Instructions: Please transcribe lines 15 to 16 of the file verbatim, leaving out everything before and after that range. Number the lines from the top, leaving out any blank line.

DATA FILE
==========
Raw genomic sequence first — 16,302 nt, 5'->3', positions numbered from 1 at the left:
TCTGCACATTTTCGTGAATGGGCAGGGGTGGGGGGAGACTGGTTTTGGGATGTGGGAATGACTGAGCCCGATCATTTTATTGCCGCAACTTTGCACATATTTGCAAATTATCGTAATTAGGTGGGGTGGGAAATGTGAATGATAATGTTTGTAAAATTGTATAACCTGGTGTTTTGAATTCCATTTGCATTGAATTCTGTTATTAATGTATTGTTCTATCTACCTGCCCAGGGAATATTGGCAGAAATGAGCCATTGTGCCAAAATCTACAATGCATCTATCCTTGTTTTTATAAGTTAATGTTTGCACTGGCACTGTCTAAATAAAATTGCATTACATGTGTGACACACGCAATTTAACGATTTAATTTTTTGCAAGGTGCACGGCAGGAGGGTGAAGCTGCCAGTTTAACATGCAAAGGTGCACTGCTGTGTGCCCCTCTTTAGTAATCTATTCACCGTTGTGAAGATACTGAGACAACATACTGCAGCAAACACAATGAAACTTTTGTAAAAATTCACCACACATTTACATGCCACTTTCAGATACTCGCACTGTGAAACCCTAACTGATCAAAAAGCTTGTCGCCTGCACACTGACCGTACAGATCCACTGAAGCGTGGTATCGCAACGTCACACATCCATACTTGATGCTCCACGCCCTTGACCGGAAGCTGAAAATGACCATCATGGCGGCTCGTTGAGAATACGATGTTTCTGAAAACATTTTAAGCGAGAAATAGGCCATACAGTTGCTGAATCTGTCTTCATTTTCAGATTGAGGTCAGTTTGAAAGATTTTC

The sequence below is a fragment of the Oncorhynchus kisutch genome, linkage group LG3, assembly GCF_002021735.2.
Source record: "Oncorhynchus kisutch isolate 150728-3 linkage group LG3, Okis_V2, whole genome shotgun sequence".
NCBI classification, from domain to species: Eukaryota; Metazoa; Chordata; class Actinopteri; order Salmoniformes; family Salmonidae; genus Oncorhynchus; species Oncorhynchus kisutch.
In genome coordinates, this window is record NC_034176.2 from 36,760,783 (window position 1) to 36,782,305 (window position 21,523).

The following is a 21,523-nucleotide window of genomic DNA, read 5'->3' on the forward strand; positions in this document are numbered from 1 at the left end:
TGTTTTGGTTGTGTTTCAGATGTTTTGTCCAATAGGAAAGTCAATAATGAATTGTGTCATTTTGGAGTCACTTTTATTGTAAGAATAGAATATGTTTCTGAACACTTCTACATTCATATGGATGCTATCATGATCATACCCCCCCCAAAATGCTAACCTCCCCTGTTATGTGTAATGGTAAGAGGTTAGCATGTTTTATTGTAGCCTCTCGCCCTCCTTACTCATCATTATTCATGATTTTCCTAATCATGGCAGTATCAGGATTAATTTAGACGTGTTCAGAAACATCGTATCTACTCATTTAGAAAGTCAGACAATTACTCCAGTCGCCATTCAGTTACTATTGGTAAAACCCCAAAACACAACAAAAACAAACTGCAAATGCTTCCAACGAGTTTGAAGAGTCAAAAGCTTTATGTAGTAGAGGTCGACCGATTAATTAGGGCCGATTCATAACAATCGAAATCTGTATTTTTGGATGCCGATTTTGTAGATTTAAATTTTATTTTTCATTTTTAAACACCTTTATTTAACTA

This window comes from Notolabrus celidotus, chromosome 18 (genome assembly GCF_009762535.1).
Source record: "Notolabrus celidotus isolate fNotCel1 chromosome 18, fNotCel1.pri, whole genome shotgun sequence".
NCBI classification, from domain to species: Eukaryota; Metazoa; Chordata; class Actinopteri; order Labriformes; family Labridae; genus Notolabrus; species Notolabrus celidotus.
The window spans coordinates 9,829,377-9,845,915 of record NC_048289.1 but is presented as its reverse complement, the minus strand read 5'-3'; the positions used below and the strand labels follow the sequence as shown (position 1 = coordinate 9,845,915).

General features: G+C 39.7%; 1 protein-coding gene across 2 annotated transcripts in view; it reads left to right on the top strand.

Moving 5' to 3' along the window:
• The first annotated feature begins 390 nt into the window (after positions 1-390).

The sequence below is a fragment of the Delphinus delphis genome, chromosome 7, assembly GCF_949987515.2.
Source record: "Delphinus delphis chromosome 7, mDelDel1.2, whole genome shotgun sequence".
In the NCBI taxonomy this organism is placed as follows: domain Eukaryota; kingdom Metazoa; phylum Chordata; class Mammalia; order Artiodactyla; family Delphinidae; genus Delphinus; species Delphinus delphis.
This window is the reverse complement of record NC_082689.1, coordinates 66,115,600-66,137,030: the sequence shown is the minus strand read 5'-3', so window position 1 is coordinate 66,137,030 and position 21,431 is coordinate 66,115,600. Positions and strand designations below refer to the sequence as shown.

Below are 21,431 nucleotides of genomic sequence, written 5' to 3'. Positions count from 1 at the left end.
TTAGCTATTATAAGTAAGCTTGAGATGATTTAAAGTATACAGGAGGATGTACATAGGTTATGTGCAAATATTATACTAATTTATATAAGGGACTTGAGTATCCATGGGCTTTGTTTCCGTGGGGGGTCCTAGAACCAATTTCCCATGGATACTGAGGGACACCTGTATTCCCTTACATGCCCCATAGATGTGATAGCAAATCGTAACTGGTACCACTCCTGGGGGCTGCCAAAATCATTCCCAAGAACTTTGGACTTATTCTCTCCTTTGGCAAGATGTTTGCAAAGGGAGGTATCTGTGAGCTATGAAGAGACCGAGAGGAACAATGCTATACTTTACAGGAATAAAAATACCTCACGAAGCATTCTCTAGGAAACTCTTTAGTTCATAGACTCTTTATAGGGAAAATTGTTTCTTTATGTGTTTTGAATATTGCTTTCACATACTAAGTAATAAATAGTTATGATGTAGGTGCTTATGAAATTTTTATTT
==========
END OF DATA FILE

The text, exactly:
• The first annotated feature begins 390 nt into the window (after positions 1-390).

The sequence below is a fragment of the Delphinus delphis genome, chromosome 7, assembly GCF_949987515.2.